Faced with an ever-evolving set of market-stimulated challenges, corporations must adjust their approach to business, redefine corporate culture, and increase efficiency while reducing costs. For corporations to function effectively, their significant constituencies need information, not only as recipients (“audiences”) but also as creators of that information. But is rhetoric as a theoretical foundation necessary? Only general dearth of effective communication policy could reasonably prompt this question. Yet, even if such a void exists and corporate communication is universally deficient, there is still the question of whether rhetoric, whose credence is culturally rather than empirically anchored, is a fitting solution. There is also to be addressed the cynicism implicit in Aristotle’s recommendation that constituencies are there to be commandeered as shouters. In Aristotle’s model, audiences are not to be convinced by an argument’s ethical, moral, or intellectual superiority, for the message is of itself not of concern; instead, they are guided by a rhetorical strategy that leads them to the chosen solution, which happens to be that of the speaker. The meaning of the message is immaterial; the debate is won or lost according to the rhetorical skills of the speaker. This is a notion that will appeal to cruder corporate interests, who drive to convince audiences of their worthiness despite the undemocratic and often destructive methods of their business practices.

In sum, the applicability of Aristotle’s rhetorical methods is limited, and the issue of whether corporate strategy should be built on such methods depends on what those methods are intended to accomplish.

[1] On Rhetoric argues that rhetoric consists of two elements that can enrich understanding of communication strategy: deliberative rhetoric, which is debate for or against a particular outcome for the organization, and constituency- focused communication, which places the audience at the centre of the persuasive discourse. Of the two, the latter is the more important to corporate communication as this mirrors more closely the discourse of strategy formulation seen in most modern expressive organizations.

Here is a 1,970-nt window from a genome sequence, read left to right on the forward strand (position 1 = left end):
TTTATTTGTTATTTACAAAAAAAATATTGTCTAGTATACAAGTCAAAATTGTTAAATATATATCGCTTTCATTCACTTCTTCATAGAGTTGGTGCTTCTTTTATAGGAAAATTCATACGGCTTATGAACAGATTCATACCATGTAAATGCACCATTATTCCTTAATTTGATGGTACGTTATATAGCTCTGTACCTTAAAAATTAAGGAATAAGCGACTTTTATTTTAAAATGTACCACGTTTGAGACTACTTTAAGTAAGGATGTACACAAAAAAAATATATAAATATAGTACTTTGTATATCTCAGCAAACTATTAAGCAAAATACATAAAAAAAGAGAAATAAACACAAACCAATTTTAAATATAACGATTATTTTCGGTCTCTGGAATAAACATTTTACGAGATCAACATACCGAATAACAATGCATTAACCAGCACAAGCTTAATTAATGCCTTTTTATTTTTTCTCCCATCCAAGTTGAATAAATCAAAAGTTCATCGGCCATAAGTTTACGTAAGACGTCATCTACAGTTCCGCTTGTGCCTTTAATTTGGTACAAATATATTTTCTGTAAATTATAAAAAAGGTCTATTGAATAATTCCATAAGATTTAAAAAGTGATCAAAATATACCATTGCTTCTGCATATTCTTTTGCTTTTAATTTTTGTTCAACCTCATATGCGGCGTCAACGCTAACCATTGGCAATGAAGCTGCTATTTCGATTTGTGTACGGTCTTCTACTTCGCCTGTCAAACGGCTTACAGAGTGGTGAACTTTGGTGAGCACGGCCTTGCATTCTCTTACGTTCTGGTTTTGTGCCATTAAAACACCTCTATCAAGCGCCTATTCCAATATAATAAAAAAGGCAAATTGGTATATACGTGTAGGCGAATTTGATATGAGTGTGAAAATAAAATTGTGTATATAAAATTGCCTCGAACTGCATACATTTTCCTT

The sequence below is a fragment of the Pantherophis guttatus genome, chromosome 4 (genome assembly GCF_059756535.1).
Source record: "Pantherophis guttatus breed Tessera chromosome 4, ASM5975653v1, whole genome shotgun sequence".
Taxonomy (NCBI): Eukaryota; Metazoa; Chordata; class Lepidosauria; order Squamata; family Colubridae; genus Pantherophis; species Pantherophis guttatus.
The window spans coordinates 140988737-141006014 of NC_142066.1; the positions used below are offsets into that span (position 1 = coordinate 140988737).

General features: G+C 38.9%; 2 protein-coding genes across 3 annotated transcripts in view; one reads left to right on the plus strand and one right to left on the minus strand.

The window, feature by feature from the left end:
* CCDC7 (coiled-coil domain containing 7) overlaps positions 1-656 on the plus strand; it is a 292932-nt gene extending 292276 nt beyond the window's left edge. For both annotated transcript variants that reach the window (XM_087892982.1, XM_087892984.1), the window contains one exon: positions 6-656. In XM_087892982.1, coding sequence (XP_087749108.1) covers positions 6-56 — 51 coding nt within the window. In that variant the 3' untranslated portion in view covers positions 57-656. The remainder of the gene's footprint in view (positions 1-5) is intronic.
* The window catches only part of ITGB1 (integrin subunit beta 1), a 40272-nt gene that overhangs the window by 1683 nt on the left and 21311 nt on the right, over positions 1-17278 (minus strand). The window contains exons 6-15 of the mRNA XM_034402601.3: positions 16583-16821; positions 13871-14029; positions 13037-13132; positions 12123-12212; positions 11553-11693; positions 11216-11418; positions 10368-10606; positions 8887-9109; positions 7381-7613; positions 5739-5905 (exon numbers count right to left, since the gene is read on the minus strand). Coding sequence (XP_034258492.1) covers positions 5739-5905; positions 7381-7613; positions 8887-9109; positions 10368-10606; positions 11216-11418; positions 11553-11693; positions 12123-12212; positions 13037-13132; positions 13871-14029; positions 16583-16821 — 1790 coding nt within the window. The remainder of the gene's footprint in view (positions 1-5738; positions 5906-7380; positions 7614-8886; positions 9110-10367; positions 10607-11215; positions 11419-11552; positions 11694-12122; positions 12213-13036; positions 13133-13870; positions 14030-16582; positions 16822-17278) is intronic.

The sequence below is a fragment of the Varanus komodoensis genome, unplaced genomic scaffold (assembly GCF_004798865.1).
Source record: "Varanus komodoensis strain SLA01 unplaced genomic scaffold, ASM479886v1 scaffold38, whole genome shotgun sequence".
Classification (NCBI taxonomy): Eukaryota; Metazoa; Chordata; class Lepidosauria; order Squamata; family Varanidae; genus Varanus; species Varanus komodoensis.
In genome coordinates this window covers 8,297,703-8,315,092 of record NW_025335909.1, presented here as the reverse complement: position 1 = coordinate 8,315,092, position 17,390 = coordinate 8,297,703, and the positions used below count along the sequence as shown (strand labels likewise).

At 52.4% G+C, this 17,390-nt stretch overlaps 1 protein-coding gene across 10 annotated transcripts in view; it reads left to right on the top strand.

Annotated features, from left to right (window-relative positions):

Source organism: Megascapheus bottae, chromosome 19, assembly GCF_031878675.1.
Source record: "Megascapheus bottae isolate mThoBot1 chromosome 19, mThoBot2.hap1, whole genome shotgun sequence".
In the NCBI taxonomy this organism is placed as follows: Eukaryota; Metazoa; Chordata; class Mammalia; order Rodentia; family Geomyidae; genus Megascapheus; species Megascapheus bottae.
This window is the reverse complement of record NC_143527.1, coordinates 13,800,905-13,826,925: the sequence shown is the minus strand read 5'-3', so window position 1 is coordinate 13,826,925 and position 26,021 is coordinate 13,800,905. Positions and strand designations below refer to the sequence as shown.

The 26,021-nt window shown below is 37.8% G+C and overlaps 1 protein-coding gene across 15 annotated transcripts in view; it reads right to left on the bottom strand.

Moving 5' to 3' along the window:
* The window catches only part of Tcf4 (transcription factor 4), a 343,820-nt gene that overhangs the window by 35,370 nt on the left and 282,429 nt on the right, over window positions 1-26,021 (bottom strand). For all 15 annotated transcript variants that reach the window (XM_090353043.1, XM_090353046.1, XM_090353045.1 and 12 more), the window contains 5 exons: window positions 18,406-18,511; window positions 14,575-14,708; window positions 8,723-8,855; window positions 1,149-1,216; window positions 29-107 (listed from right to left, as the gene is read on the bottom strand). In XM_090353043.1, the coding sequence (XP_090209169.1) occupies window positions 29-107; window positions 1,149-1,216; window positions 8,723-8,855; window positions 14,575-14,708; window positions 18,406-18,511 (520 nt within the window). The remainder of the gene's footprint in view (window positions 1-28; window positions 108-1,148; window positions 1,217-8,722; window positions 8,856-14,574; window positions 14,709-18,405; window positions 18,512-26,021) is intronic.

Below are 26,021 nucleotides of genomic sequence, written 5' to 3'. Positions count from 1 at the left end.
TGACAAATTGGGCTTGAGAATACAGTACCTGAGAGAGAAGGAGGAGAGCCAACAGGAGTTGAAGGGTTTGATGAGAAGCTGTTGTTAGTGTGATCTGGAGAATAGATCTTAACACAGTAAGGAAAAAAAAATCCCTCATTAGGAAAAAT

[2] An American communications company.

[3] An American truck manufacturer.

[4] Malaysian Palm Oil Council, Exxon, McDonald’s, etc.

[5] HP introduced a reward system to encourage workers to make suggestions and complaints. They had learnt following quality setbacks in the 1980s that the assumption that managers know best by virtue of their being managers is often at the root of inter-staff communication problems and workplace animosity.

[6] The wholesale capture of the low-end market share away from Xerox during the 1970s and 80s effectively preserved the management communication strategy of the day, leaving it unrevised and retrograde until the early 2000s, when reemerging market competition urged a major reevaluation).

[7] For example, time clocks are rarely if ever installed, worker’s holidays are not monitored, there is no culture of snooping, and theft or sabotage by employees is highly unusual. It is not surprising then that workers are willing to happily continue long after their official hours have ended and support the company in ways that are not contractually required of them.

[8] Due perhaps to the horizontal rather than vertical nature of promotion (“allocation” would be a better term) that is normal in Japanese companies.

[9] Progress on any project in any section, the minutes of any team’s meeting, and even a messaging service informing you about an employee’s holidays or current location within the building is available to anyone who has access to the company intranet. Since such information is digital, it is vulnerable to leakage, but this is not a major concern. In the case of digital content production, a worker’s individual contribution can be both seen and commented upon by anyone. There are also webcams bringing real time video of activity at sites around the world.

[10] In a past incident, workers at a Central American subsidiary of JCX learnt about their redundancies through national television (courtesy of leaked e-mail). The “managers”, in league with local officials, had plundered the company’s finances (we can safely assume that their flavour of communication strategy involved hired thugs). The result was riots.

[11] Corporate Social Responsibility.

[12] They are targeted at authorities who might be considering letting property and services to a new factory or warehouse, but they also advertize through inclusion of only positive content.